Performing can improve your guitar playing

Anton EmeryThoughts0 Comments

Hi Folks,

My apologies for lack of meaningful blog updates lately. My holiday season was chaotic as usual, then for the past few weeks I have been moving into a new house. Things are still a mess, but I am excited, as I will have a music room/studio. It will be nice to have a space where I can shut the door and try to be more productive.

I want to talk about performance, and how it can really be a catalyst for improving your playing. I think that playing for an audience forces you on executing the music, concentrating on the big picture and not fretting on the little details that one deals with during practice.

As guitarists, a lot of our practice time is focused on the details. Is my tone even and consistent, are there any string buzzes or squeaks? Am I playing with enough volume, and is there any excess tension anywhere? I think this all good and neccessary; the music needs to sound smooth, polished, and relaxed if the listener is going to enjoy it.

But I also feel after a certain amount of this, one can benefit most just by going out and performing. It can be as simple as a three song open mic, a small gig at a coffee shop, or something more formal where folks are sitting down and attentively listening.

A lot of musicians better than myself have said there is no substitute for playing out as much as you can, and I am inclined to agree. It forces you to “get out of your own way” and just deliver the music at best you can. There is no time to go back and dwell over a finger squeak or a missed note, the music just goes on. And I think often times you may suprise yourself by how well you play.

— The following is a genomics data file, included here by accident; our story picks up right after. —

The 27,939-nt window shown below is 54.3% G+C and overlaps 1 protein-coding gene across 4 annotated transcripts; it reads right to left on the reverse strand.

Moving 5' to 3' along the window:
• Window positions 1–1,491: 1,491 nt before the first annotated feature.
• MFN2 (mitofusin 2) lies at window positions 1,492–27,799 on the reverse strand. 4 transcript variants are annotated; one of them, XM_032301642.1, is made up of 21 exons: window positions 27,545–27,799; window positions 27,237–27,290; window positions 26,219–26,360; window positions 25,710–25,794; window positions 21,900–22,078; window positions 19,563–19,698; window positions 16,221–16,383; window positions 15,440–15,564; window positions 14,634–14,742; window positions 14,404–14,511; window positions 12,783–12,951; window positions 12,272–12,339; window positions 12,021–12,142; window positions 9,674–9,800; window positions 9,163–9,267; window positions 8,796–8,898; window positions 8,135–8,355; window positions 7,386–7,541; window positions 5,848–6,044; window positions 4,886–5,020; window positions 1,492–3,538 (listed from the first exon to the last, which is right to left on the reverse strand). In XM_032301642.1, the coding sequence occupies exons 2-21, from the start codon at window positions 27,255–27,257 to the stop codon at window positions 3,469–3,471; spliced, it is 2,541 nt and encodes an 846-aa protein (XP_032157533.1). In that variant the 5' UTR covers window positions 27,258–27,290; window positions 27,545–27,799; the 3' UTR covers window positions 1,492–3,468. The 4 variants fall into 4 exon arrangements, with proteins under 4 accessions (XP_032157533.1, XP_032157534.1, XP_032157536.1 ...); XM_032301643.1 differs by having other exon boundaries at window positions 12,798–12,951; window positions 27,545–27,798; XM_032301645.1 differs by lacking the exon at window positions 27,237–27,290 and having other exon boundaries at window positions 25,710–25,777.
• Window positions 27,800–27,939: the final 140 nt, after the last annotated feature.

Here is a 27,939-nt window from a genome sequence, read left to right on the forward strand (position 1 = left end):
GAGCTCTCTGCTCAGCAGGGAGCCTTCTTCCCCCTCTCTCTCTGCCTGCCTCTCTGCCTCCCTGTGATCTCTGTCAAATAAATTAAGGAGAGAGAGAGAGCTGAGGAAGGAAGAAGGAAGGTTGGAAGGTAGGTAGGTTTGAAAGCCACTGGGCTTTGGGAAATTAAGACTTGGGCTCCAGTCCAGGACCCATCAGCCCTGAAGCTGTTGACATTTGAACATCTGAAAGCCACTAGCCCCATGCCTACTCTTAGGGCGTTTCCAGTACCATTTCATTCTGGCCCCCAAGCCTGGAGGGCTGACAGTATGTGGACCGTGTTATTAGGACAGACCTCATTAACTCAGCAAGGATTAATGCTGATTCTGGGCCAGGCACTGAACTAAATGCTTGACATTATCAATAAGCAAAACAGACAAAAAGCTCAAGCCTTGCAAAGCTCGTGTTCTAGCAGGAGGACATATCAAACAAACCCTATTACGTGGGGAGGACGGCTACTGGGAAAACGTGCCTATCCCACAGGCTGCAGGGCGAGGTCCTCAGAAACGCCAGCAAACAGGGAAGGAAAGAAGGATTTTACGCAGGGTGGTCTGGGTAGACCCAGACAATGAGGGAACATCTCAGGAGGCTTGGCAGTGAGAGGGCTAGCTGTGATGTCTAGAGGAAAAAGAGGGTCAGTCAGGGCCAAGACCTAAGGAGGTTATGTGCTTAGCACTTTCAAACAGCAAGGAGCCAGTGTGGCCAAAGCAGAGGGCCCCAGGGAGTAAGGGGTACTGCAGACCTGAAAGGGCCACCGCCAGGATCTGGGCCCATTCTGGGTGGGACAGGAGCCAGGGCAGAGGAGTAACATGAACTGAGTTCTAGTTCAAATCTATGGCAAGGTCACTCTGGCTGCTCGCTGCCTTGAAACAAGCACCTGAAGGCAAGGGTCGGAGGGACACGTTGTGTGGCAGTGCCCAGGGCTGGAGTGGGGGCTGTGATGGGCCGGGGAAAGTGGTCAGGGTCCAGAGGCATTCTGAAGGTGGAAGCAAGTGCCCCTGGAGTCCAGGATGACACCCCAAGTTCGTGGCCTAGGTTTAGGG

Case in point, I was filling in today for a friend at a coffee shop gig. I have not been super consistent with my practice time lately, due to moving and being busy. My technique has been feeling ok, but I have not been overly happy with my tone, and certain right hand finger combinations are feeling awkward. But I just went out and played the music I knew, and told myself to have a good time and play confidently.

It went great; I felt totally relaxed, and it was great to be out gigging after some time off. I had several nice conversations with folks about my music, and people seemed to enjoy it.

If you have a body of music and are feeling the desire to share it with others, go out and play! This can be as simple as inviting a few friends over for an informal living room show, or you could go out and setup a gig a local coffee shop or other appropriate venue. You might be surprised at how much it jumpstarts your playing.

 

Anton

 

 

 

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